ENTP is probably the friend of both the INTP and the protagonist, essentially the only thing keeping the two from being outright leaving each other, reputation of his/her attention span is similar to protagonist's rep for temper. Also "knows" protagonist does self-destructive shit, but won't tell anyone cuz whyso. Also probably the person to go to an asylum to showcase how bad people with mental illness was treated back then. Then return all kinds of fucked up.

Add/subtract whatever you please. Most likely add an inventor, don't for ironic hilarity.
 

·
Registered
Joined
·
381 Posts
Discussion Starter #9
In general I've seen plenty of fictional ISTPs portrayed as antiheroes.
Thanks for letting me know. I have a character who is ISTP and definitely has shades of grey.

I like the idea :)

But yeah as retsu said, I think putting every type in it would be a bad idea, although I think its cool that you gave the characters MBTI types, it should help you have more consistent characters.

Also you probably know this already, but don't mention MBTI in the story lmao, that would be bad.

But the stuff about struggling with something that no one at that time understands sounds really awesome!

INFJs have an underlying fear that people around them have malicious intent, so maybe this could bubble up more when his mental health regresses (so like paranoia)
I've begun to rethink about some of my characters and find ones that serve no purpose to the main storyline.
:laughing: It's alright wasn't going to tell the audience the MBTI type.

Thank you for the compliment on my work and your point on INFJ was very informative. :happy:
 

·
Registered
Joined
·
2,195 Posts
I have already done my own research on MBTI but I wanted to know if you have noticed any patterns between people with the same MBTI type or if you have written novels before (this one is my first) how you put yourself in different characters.

The novel is a serious western set around 1885 in the mid-west, the main character is an INFJ male with Borderline Personality Disorder. I have three antagonists; an INTP who is later redeemed, an ISTJ who is tragic and ESTP who is minor.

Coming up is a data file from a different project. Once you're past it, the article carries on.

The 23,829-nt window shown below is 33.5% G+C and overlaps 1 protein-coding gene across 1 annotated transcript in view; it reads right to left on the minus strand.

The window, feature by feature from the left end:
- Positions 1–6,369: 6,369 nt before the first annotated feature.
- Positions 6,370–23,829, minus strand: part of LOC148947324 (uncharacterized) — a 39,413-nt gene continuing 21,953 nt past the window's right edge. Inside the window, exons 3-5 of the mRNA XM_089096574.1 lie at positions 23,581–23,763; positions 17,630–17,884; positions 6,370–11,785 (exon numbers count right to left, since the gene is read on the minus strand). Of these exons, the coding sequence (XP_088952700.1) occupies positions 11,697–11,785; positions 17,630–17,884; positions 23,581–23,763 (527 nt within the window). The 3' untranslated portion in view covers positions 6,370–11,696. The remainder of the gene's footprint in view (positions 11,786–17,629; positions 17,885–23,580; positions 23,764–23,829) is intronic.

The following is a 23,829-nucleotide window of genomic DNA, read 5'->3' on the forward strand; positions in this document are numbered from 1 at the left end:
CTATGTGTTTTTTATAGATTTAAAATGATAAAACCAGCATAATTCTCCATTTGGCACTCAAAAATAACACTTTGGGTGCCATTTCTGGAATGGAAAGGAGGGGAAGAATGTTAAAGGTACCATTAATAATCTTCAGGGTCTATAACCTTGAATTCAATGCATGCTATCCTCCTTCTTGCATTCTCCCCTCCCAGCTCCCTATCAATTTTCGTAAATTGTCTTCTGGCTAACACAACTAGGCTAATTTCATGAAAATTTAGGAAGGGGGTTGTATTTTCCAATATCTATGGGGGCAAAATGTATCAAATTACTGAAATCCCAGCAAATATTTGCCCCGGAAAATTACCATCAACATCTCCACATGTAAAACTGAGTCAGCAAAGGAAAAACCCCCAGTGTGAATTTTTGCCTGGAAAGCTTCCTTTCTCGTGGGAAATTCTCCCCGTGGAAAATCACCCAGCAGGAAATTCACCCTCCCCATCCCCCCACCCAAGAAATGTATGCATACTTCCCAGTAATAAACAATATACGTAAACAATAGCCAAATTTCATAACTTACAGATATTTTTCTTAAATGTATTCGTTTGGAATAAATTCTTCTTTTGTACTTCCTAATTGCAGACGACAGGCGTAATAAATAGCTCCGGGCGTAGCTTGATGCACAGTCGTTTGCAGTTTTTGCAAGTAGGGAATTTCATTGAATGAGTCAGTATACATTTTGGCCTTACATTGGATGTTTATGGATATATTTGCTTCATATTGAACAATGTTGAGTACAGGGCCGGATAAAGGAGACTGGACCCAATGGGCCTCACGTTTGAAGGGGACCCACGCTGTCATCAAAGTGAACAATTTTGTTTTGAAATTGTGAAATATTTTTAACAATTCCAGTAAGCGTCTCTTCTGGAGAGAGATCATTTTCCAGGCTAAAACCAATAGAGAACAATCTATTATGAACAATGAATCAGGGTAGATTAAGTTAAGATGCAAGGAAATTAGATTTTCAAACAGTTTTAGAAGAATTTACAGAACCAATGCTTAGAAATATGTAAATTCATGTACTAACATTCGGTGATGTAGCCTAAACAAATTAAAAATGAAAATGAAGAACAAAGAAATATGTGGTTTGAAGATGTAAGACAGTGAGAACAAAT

If you have any questions about the story ask away.
Any help would be handy and thank you for reading. :)
I put myself in different characters by giving at least one aspect of my motivations and feelings (which are not MBTI-related) to each character, this way I can write them with the same conviction and persuasiveness as I write characters more similar to me in personality. Most of my protagonists tend to be intuitives, though. I tend to make the sensors more opaque, as in, I don't try to get inside their heads as much and when I do, they are things universal to most humans, or parts of myself that I injected into them. I think in one of my ensemble clast, my "POV characters" are two INTJs, an ENFJ, an INFP, an ESTP and an ISTJ.

That said, I don't see why you have to write all 16 types in. MBTI is just one way of looking at people after all. It's not the universal truth, and trust me, writing an ensemble cast is hard enough without imposing conditions like this. I recently watched an anime with a GREAT ensemble cast (one of the best executions you'll ever see) with two ISTJs and not enough important characters to fill the MBTI.
 
  • Like
Reactions: Enygmatic

·
Registered
Joined
·
6,264 Posts
I suppose if you're gonna put an ISTP character in your story, one good fictional character to compare to is John Marston from Red Dead Redemption. The game takes place in the Old West and Marston is commonly typed as am ISTP.
 

·
Registered
INTJ
Joined
·
823 Posts
The story is about the man's past, how it comes back to haunt him and how his reputation skews what people think of him. It is an analysis of what somebody with a mental illness may have gone through during that time period. How they had little understanding, empathy or help from others.